recommended reading

Obamacare Deadline Glitch May Get Fixed

J. David Ake/AP

One aspect of the Obamacare rollout that seems most like a bait-and-switch is that although the open-enrollment period is often described as being six months long, users actually only have four and a half months to buy insurance if they wish to avoid paying a fine for being uninsured.

While the Affordable Care Act only assesses penalties on those who fail to secure insurance by March 31 of each year—or who are uninsured for more than three months later in the year—to actually get insurance during the Obamacare open-enrollment period you need sign up by February 15.

As Consumer Reports put it, that's "the last date you can purchase insurance if you want to avoid being fined for not having insurance in 2014 .... to avoid the penalty, you need to have insurance in place by the end of March and not a day later. In order to do that, you’ll need to purchase coverage by Feb. 15. If you wait until Feb. 16 or later, coverage won’t start until April 1—one day over the three-month grace period."

But in a welcome sign of movement on this front, the Department of Health and Human Services told The Atlantic that it is working to put the open-enrollment deadline and the tax-penalty deadline in sync, so that people who purchase insurance before the March 31 deadline won't have to pay a penalty, even if their policy doesn't take effect immediately.

"There is a disconnect between the open-enrollment and individual-responsibility timeframes in the first year of the Marketplace only," an HHS official said. "The administration is working to align those policies and will issue guidance soon."

"We are exploring options currently," the official said.

A senior administration official told reporters Monday that "The law as written provides a great deal of flexibility to make sure that no one who is trying to get insurance or can't get insurance" will pay a penalty. Another emphasized the many penalty exemptions in the law. White House press secretary Jay Carney emphasized that point repeatedly during Monday's briefing, saying, "The law makes clear that people who do not have access to affordable care due to a state not expanding Medicaid or other factors will not be penalized."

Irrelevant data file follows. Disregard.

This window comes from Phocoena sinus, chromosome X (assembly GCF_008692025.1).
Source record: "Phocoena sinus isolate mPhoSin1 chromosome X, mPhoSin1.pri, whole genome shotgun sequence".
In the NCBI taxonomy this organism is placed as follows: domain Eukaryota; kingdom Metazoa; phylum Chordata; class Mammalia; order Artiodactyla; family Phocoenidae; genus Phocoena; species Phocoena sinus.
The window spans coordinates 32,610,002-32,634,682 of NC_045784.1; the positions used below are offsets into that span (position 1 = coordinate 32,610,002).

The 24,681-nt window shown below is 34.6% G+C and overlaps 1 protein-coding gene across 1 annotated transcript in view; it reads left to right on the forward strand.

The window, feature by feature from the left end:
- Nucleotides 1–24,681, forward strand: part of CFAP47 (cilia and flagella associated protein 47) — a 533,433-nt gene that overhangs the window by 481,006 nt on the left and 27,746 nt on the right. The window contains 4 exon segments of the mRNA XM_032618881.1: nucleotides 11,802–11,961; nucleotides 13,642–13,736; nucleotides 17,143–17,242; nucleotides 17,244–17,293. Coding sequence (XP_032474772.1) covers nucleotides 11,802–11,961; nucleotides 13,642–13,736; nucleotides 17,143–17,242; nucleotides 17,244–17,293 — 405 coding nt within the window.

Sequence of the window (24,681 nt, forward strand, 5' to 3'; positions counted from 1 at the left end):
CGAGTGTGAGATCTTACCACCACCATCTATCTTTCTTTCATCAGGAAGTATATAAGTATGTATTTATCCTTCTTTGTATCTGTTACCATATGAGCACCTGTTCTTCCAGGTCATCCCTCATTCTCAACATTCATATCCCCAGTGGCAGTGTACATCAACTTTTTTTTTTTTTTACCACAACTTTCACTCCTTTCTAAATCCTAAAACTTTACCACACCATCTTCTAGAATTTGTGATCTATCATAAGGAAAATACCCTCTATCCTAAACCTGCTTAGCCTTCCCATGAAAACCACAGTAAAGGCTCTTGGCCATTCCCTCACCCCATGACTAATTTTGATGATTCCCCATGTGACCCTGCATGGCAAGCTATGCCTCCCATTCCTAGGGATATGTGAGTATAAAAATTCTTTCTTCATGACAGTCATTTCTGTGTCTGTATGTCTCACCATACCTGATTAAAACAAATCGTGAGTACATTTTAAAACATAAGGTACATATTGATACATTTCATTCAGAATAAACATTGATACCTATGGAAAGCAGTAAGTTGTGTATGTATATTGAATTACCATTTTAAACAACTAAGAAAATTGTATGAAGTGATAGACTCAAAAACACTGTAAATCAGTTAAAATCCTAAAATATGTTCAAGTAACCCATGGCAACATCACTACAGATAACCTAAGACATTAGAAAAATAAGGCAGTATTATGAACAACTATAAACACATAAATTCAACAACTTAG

A tax-penalty exemption for people who can prove they signed up and paid for insurance through the exchanges by March 31, even if they're not effectively insured until April 1 or later, would solve the disconnect.

Threatwatch Alert

Network intrusion

FBI Warns Doctors, Dentists Their FTP Servers Are Targets

See threatwatch report

JOIN THE DISCUSSION

Close [ x ] More from Nextgov
 
 

Thank you for subscribing to newsletters from Nextgov.com.
We think these reports might interest you:

  • It’s Time for the Federal Government to Embrace Wireless and Mobility

    The United States has turned a corner on the adoption of mobile phones, tablets and other smart devices, outpacing traditional desktop and laptop sales by a wide margin. This issue brief discusses the state of wireless and mobility in federal government and outlines why now is the time to embrace these technologies in government.

    Download
  • Featured Content from RSA Conference: Dissed by NIST

    Learn more about the latest draft of the U.S. National Institute of Standards and Technology guidance document on authentication and lifecycle management.

    Download
  • A New Security Architecture for Federal Networks

    Federal government networks are under constant attack, and the number of those attacks is increasing. This issue brief discusses today's threats and a new model for the future.

    Download
  • Going Agile:Revolutionizing Federal Digital Services Delivery

    Here’s one indication that times have changed: Harriet Tubman is going to be the next face of the twenty dollar bill. Another sign of change? The way in which the federal government arrived at that decision.

    Download
  • Software-Defined Networking

    So many demands are being placed on federal information technology networks, which must handle vast amounts of data, accommodate voice and video, and cope with a multitude of highly connected devices while keeping government information secure from cyber threats. This issue brief discusses the state of SDN in the federal government and the path forward.

    Download
  • The New IP: Moving Government Agencies Toward the Network of The Future

    Federal IT managers are looking to modernize legacy network infrastructures that are taxed by growing demands from mobile devices, video, vast amounts of data, and more. This issue brief discusses the federal government network landscape, as well as market, financial force drivers for network modernization.

    Download

When you download a report, your information may be shared with the underwriters of that document.